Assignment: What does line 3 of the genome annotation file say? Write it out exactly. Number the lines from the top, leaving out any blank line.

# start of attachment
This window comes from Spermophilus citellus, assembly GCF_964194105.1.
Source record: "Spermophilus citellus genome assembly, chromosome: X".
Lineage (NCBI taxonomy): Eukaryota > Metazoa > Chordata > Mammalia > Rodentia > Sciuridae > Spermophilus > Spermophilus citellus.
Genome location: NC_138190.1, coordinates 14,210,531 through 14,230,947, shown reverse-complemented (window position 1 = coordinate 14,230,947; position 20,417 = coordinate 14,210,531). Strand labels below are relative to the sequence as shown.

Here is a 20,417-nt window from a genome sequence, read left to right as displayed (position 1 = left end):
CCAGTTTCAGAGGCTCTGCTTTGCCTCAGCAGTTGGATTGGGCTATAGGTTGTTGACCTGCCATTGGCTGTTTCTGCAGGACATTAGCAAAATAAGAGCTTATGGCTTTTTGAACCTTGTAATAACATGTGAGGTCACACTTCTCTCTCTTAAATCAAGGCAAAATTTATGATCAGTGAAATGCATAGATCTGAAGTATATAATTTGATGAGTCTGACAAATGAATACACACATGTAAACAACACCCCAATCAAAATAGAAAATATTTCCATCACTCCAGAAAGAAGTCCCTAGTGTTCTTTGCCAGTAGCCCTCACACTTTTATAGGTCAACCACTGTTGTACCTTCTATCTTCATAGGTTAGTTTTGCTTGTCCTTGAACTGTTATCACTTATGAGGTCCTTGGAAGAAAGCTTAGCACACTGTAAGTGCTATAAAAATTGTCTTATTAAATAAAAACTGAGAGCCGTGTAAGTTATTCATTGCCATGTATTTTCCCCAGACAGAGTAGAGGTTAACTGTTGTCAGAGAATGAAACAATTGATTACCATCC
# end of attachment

Lineage (NCBI taxonomy): Eukaryota > Metazoa > Chordata > Mammalia > Rodentia > Sciuridae > Spermophilus > Spermophilus citellus.